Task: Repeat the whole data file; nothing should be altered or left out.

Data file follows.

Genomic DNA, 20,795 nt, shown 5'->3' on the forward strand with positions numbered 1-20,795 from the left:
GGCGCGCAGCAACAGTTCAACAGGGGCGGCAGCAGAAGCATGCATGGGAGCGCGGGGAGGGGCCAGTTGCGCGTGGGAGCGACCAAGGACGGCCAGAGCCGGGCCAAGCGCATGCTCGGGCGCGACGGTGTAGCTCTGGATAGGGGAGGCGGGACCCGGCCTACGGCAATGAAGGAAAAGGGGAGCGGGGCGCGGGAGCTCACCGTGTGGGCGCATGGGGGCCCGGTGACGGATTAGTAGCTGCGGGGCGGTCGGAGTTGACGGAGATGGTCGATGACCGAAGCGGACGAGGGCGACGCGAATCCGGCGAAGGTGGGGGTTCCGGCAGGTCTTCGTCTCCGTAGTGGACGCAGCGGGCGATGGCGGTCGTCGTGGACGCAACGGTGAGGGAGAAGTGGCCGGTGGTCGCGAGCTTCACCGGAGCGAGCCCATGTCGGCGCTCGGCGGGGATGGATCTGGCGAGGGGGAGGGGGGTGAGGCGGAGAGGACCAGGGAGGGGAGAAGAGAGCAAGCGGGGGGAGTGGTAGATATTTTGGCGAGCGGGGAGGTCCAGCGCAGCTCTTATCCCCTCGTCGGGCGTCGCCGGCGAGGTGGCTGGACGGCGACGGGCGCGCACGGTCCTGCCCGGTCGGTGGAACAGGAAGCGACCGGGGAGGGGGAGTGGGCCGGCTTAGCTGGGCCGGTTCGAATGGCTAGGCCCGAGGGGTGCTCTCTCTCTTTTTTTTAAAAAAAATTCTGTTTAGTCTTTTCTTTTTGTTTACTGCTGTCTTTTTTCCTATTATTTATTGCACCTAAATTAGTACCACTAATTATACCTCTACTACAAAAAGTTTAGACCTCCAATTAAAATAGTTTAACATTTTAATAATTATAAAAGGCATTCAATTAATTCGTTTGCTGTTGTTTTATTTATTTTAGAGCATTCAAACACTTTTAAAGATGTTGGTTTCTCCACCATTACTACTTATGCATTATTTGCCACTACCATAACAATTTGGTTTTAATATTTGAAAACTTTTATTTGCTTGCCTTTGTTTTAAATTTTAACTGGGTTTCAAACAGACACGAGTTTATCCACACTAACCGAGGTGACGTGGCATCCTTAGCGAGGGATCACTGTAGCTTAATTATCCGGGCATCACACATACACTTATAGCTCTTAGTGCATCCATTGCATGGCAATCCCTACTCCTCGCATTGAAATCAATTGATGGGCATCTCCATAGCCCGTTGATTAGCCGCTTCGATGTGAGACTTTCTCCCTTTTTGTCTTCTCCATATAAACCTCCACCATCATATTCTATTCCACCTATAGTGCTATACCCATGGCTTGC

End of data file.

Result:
Genomic DNA, 20,795 nt, shown 5'->3' on the forward strand with positions numbered 1-20,795 from the left:
GGCGCGCAGCAACAGTTCAACAGGGGCGGCAGCAGAAGCATGCATGGGAGCGCGGGGAGGGGCCAGTTGCGCGTGGGAGCGACCAAGGACGGCCAGAGCCGGGCCAAGCGCATGCTCGGGCGCGACGGTGTAGCTCTGGATAGGGGAGGCGGGACCCGGCCTACGGCAATGAAGGAAAAGGGGAGCGGGGCGCGGGAGCTCACCGTGTGGGCGCATGGGGGCCCGGTGACGGATTAGTAGCTGCGGGGCGGTCGGAGTTGACGGAGATGGTCGATGACCGAAGCGGACGAGGGCGACGCGAATCCGGCGAAGGTGGGGGTTCCGGCAGGTCTTCGTCTCCGTAGTGGACGCAGCGGGCGATGGCGGTCGTCGTGGACGCAACGGTGAGGGAGAAGTGGCCGGTGGTCGCGAGCTTCACCGGAGCGAGCCCATGTCGGCGCTCGGCGGGGATGGATCTGGCGAGGGGGAGGGGGGTGAGGCGGAGAGGACCAGGGAGGGGAGAAGAGAGCAAGCGGGGGGAGTGGTAGATATTTTGGCGAGCGGGGAGGTCCAGCGCAGCTCTTATCCCCTCGTCGGGCGTCGCCGGCGAGGTGGCTGGACGGCGACGGGCGCGCACGGTCCTGCCCGGTCGGTGGAACAGGAAGCGACCGGGGAGGGGGAGTGGGCCGGCTTAGCTGGGCCGGTTCGAATGGCTAGGCCCGAGGGGTGCTCTCTCTCTTTTTTTTAAAAAAAATTCTGTTTAGTCTTTTCTTTTTGTTTACTGCTGTCTTTTTTCCTATTATTTATTGCACCTAAATTAGTACCACTAATTATACCTCTACTACAAAAAGTTTAGACCTCCAATTAAAATAGTTTAACATTTTAATAATTATAAAAGGCATTCAATTAATTCGTTTGCTGTTGTTTTATTTATTTTAGAGCATTCAAACACTTTTAAAGATGTTGGTTTCTCCACCATTACTACTTATGCATTATTTGCCACTACCATAACAATTTGGTTTTAATATTTGAAAACTTTTATTTGCTTGCCTTTGTTTTAAATTTTAACTGGGTTTCAAACAGACACGAGTTTATCCACACTAACCGAGGTGACGTGGCATCCTTAGCGAGGGATCACTGTAGCTTAATTATCCGGGCATCACACATACACTTATAGCTCTTAGTGCATCCATTGCATGGCAATCCCTACTCCTCGCATTGAAATCAATTGATGGGCATCTCCATAGCCCGTTGATTAGCCGCTTCGATGTGAGACTTTCTCCCTTTTTGTCTTCTCCATATAAACCTCCACCATCATATTCTATTCCACCTATAGTGCTATACCCATGGCTTGC